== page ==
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Talk: Nicolaus Copernicus (1473-1543) is frequently regarded as the founder of modern astronomy in the attempt to prove that the Sun and the planets did not revolve around a static Earth. Following views of ancient Greek astronomers dating at least as far back as Aristarchus of Samos (b. 310 BC) but not considered systematically for centuries thereafter, because they appeared to contradict sense experience and traditional thought, Copernicus maintained an (almost) sun-centred theory of the planetary system and the universe. In the attempt to re-work and improve Ptolemy’s geocentric theory of the Almagest (ca. 150 AD), transforming it into a heliocentric one by using improved and more sophisticated data and methods, he certainly did not wish to start a scientific revolution, with huge implications not only for astronomy but for physics and religious belief. He was a hesitant conservative instead. However, almost by necessity drastic changes of our view of the world and our place in it followed his predominantly geometrical considerations. Our world was not the same as it used to be.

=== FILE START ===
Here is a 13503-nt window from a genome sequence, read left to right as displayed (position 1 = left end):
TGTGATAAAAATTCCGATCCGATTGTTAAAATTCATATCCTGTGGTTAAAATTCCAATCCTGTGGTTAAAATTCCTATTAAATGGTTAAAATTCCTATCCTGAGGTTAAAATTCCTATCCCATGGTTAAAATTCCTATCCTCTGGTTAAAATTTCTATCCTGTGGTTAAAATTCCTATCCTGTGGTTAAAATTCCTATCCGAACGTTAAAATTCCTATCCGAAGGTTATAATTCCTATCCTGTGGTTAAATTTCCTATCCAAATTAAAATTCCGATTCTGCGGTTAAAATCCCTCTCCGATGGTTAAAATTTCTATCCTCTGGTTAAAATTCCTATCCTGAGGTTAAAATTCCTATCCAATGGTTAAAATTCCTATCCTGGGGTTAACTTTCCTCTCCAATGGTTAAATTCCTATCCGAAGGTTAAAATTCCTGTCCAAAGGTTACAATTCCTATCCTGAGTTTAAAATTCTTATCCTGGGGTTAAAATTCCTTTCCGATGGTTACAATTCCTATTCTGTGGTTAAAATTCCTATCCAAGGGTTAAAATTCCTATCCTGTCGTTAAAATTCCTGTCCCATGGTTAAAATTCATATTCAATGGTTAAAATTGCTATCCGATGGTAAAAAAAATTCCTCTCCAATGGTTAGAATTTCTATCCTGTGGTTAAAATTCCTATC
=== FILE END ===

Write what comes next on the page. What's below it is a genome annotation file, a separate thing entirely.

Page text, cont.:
The talk will present a rough outline of some of the major traditional astronomical problems which he attempted to solve and explain their theoretical and practical consequences.


Speaker: Markus Woerner is an amateur astronomer, Emeritus Professor of Philosophy of NUI, Galway, and Fellow of the Royal Astronomical Society. He is co-founder of the Galway Astronomy Club.